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HELP International staying positive about future

HELP International was home to 17 interns this year and 16 environmental research projects. Their home, however, is in jeopardy as the City of Weyburn has decided it cannot extend HELP's lease beyond October 31, 2014.
(L-R) CEO of HELP International Rodney Sidloski and interns David Lasala, a forestry engineer from Spain, and Amélie Boisrobert, an engineering and agriculture student from France, showed a group of children one of HELP's forestry research projects, recently.

HELP International was home to 17 interns this year and 16 environmental research projects. Their home, however, is in jeopardy as the City of Weyburn has decided it cannot extend HELP's lease beyond October 31, 2014.

"Tax payers aren't getting market value for that property," explained Manager of Community Services Doug Mulhall.

HELP currently pays $1 per year on the nine-acre City parcel on Queen Street, known as the City Farm, it is immediately west of the former Souris Valley Hospital site.

CEO of HELP International Rodney Sidloski came to the City Council meeting on October 12 to explain to Council what sort of work is happening at HELP and to try to sway them to reconsider their decision.

Sidloski highlighted some of HELP's recent successes, including making 220,000 plastic mulch tree pads out of grain bags.

"Forty-five grain bags were recycled this year," said Sidloski. "We saved 6,000 kilograms of plastic that would have been burned in the Weyburn locality, instead, it was recycled."

Sidloski reminded Council that the City has banned grain bags from the landfill and that his recycling program is the first in Saskatchewan.

Sidloski also explained that HELP is the only Styrofoam recycling facility in town and that businesses, such as Weimer's Hometown Furniture and Sears, and individuals have been bringing their Styrofoam products to HELP regularly.

"Most of our focus this year was on forestry research and horticultural research," Sidloski told Council.

He went on to show Council examples of HELP's forestry research, displaying a tree plug grown with select species of grass plants. Sidloski said the preferred grass plants, or weeds, will grow with the tree and make it difficult for other, moisture-hungry weeds to take over the tree seedling.

Sidloski highlighted another research project carried out this year at HELP with a forestry engineer from Spain. HELP is testing the ability of select varieties of poplar trees to metabolize soils contaminated by oil spills to determine the rate trees can remove oil from soil and at what point the oil becomes toxic to the trees.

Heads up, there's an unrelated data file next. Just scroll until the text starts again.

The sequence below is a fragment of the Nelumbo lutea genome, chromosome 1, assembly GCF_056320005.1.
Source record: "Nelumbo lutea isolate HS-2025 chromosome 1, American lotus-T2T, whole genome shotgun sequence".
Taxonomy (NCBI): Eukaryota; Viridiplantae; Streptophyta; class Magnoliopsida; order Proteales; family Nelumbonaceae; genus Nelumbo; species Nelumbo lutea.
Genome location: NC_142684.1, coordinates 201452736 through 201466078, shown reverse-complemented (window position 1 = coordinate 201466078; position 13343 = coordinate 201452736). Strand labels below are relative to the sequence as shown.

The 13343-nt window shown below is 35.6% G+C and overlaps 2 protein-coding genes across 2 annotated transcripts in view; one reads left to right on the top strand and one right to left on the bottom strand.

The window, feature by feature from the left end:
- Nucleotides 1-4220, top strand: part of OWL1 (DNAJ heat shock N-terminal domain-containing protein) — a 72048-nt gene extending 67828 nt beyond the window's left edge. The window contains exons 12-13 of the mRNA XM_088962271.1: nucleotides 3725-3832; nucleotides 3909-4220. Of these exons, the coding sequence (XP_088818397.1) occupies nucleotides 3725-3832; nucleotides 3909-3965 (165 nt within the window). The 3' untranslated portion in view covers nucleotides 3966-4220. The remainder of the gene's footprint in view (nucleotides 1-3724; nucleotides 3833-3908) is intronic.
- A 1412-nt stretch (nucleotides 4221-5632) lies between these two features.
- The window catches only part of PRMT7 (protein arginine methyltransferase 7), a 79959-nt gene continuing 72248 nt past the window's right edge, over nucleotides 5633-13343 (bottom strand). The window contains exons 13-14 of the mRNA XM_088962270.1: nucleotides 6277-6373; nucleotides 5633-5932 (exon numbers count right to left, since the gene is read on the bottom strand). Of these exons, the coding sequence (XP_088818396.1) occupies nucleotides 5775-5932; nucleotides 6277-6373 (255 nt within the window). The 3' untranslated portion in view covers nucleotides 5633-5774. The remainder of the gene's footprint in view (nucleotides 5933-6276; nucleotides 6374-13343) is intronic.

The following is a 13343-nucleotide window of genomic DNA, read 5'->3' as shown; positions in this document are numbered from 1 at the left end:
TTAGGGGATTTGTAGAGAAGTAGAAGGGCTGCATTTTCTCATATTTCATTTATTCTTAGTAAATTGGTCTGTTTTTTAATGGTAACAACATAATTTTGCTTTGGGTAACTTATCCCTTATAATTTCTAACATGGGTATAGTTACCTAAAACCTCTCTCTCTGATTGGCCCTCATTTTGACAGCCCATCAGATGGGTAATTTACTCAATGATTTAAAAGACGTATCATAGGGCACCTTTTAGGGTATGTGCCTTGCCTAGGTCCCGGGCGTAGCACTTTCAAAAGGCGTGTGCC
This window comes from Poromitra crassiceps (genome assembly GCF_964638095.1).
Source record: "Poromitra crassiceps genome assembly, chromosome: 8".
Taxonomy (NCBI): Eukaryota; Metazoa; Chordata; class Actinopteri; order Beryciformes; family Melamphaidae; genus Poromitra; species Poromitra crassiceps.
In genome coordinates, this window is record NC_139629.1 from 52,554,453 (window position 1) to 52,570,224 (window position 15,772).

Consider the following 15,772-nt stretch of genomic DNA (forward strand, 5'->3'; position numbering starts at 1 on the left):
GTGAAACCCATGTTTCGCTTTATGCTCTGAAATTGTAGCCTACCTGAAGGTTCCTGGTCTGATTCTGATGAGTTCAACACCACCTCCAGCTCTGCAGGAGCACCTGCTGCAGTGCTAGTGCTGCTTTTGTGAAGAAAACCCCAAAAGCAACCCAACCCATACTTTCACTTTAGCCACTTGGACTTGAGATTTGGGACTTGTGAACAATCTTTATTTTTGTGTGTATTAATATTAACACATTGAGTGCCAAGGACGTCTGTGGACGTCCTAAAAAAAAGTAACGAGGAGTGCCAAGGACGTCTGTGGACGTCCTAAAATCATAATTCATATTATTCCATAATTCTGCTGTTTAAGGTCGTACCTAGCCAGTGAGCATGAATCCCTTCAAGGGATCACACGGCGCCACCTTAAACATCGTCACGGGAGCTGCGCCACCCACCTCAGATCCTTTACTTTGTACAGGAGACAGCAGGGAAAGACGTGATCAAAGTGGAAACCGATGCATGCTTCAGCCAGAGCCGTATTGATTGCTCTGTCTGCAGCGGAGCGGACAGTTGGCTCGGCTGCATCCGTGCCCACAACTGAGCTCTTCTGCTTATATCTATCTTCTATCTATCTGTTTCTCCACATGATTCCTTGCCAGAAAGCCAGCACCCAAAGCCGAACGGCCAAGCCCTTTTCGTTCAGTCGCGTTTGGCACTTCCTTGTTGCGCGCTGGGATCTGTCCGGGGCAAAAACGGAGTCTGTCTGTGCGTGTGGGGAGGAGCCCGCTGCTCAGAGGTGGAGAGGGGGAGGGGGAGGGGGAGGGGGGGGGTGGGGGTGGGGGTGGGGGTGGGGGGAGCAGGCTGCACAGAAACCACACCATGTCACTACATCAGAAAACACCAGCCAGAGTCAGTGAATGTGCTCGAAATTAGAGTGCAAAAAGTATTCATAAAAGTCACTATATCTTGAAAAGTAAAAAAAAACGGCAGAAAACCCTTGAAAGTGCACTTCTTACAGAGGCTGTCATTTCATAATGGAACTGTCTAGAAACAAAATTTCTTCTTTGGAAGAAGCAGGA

Spanish researcher David Lasala began this project at HELP this summer by planting tree seedlings in 20-litre pails and contaminating the pails with measured amounts of oil.

Lasala explained in a previous interview that the research had many applications for the oil industry, namely, planting trees as a preventative measure in areas where soil contamination is a potential threat.

Lasala said the research would need a full year before results could be studied. He returned to Spain a few weeks ago, leaving his reasearch in the hands of HELP.

One of HELP's most exciting projects, according to Sidloski, is their super-root tomato plant, which had a whopping 90 tomatoes on their best producing plants. Members of the Weyburn Horticultural Society have been assisting HELP with this research.

Despite the presentation, Council was determined to regain the land in 2014, citing future development of the area as their reason.

Sidloski had initially requested to purchase the land or extend the lease to 30 years, both requests, however, were denied. He also wanted permission from the City to move two cabins onto the property for temporary office space and accommodations for interns, before 2014.

"Your request for a 30-year lease or purchase has been denied," Mayor Debra Button told Sidloski during the meeting. "We are not interested in having any more temporary buildings on the property."

Button pointed out that are already a number of buildings on the property slated for removal by HELP in 2014. She explained that the future development of the Souris Valley area may make HELP's current land very valuable to the City, and they could not continue to let it be occupied indefinitely while plans for the area are being made.

Sidloski said that it was his understanding that the lease would be indefinite, provided HELP didn't change the use of the site.

City Manager Bob Smith interjected, stating that the City's intention was to assist HELP start their operations at their current location in 2002 and that the site was never meant to be a permanent location.

The City has been assisting HELP since 1999 when they allowed them to set up a mock African Village on the lot at the corner of Souris Avenue and Second Street. When this lease ran out, the City found HELP's current site for them.

After the meeting, Sidloski said he was disappointed with Council's decision but said it won't diminish HELP's programming.

"We want to be positive," said Sidloski. "That's what makes us do what we do."

"HELP is a culture of hope for young people that want to fix the environment. It's a culture of hope for those who want to make a better world. We want to keep that as being the spirit that we operate by."